a list compiled by Alex Kasman (College of Charleston)
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I was quite concerned when I first heard that the American Mathematical Society was publishing this "novel"
that promised "to immerse [the reader] in the tormented mind" of Grigori Perelman. I became even more concerned after reading the sample pages available on the AMS website which misstated the Poincaré Conjecture. Fortunately, now that I have had a chance to read the entire book, I have a much more positive impression of Zaouati's undertaking.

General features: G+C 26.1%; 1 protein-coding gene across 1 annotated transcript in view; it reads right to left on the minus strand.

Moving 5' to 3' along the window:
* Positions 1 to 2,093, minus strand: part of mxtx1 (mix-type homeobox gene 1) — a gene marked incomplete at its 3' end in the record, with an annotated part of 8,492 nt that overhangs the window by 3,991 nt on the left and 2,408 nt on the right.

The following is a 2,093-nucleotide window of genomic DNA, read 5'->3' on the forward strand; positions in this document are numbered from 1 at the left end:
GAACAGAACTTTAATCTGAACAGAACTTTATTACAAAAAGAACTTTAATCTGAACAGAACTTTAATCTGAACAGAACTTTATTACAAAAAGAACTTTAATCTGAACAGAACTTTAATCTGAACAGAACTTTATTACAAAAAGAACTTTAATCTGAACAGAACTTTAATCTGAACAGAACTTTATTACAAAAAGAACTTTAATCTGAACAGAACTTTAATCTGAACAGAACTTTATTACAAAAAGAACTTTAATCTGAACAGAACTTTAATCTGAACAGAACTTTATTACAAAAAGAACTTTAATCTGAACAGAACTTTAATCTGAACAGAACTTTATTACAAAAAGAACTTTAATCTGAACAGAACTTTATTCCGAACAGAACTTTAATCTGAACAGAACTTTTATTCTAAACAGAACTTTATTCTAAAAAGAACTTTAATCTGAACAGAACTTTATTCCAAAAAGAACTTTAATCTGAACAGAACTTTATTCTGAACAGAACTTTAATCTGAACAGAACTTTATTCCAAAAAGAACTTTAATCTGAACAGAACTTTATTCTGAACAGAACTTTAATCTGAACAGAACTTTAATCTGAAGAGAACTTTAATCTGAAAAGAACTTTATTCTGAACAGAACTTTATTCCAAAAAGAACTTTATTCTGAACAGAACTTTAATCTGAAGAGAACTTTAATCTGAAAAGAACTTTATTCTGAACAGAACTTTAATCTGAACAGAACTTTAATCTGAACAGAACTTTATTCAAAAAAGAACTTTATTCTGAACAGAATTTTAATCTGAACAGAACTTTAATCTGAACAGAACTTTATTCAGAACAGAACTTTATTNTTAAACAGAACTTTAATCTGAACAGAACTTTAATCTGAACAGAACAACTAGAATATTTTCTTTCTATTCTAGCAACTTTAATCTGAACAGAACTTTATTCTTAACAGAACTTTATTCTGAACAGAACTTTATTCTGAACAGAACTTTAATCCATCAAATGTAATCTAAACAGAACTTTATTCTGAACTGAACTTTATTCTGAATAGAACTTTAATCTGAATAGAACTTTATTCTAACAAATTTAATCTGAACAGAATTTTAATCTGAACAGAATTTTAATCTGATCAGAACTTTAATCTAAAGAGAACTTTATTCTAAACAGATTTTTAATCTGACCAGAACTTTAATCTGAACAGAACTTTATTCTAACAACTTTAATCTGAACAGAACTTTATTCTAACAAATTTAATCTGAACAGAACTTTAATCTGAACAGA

Most people who are interested in mathematics probably know the story. The Poincaré Conjecture was one of the most famous open problems in mathematics, a question about geometry which conjectured that the analogue of a familiar fact about ordinary spheres was also true for their higher dimensional analogues. Though the claim seemed reasonable, for a long time nobody was able to prove it was true and hence we had to consider the possibility that it was not. It was therefore a big deal when the Russian mathematician Perelman found a proof that the conjecture was indeed true. For his contributions, Perelman was to be awarded the prestigious Fields Medal...but for his own personal reasons Perelman refused to accept the coveted prize. Even after IMU president John Ball visited him in Russia to persuade him to attend the International Congress of Mathematicians in Madrid in 2006 where the prize would be awarded, Perelman declined the honor. This work consists primarily of imagined dialogues between Perelman and Ball (including some which, mysteriously and almost magically, take place in Ball's mind while he sits alone in his hotel) during Ball's brief visit to Saint Petersburg in advance of the ICU. Although the author met with Ball to discuss his idea for writing this book, he claims that Ball refused to discuss the details of his conversations with Perelman. To the extent that those dialogues are merely a product of Zaouati's imagination, this is a work of fiction. And fiction may be an appropriate forum for raising some of the essentially philosophical questions about mathematics that the book either addresses directly or merely brings up for the reader's consideration. To what extent are mathematicians noble seekers of truth as opposed to pompous gloryhounds? Are medals and cash prizes a sensible way to attract attention and talent to the field or mathematics or are the sources of unacceptable corruption? Should the credit for advances in the field of mathematics be shared among the many researchers who made small contributions along the way or only to the final one? Of course, the book does not answer these questions, but unlike the question of whether the Poincaré Conjecture was correct, they may not actually have objective answers. Readers who enjoy (or who want to learn about) the history of mathematics will get something from the discussions and anecdotes about mathematicians that are sprinkled throughout this work. Those mentioned include: Alexander Grothendieck, Richard Hamilton, Gang Tian, John Morgan, ShingTung Yau, and Olga Ladyzhenskaya. Furthermore, one learns a bit about the history of the Soviet Union and what it was like to grow up as a Jew there. Since I knew from the start both that Ball would fail in his "mission" and that the conversations were just the author's creations, I did not expect to enjoy the game of catandmouse between the two mathematicians. Yet, I did! It was a bit like watching an episode of Columbo (an observation that the book itself makes when Ball pesters Perelman with one last question). A good example of that is their discussion of Grothendieck in which each one of them uses the lesson of that other famous reclusive mathematician to make a very convincing point supporting their "side" in the argument, only to see the other use him to make an equally convincing counterargument. It was like watching a volley between tennis pros. Now that I've said some positive things about the book, let me return to my initial concerns. One of the things that I have learned from my hobby of reviewing "mathematical fiction" is that people seem to love the idea that mathematicians have mental disorders and neuroses. Mathematician characters are so frequently portrayed as paranoid, schizophrenic, demented, absentminded, antisocial, evil, etc. I am quite skeptical that this stereotype is justified. (The use of a small number of examples like John Nash Jr., Gödel and now Perelman as evidence suggests to me that there is not actually any statistical evidence to back it up.) Moreover, regardless of whether there is any correlation between such mental disorders and mathematical interest/ability, I believe the focus on that aspect in both mathematical fiction and popular mathematics is harmful to the discipline. In particular, I think it discourages young people from studying or pursuing careers in mathematics. That is why it bothers me that Perelman's personality and his "torment" are the focus of so much attention rather than the mathematics. I am therefore quite pleased that "Perelman's Refusal" explicitly contradicts many of the stereotypes: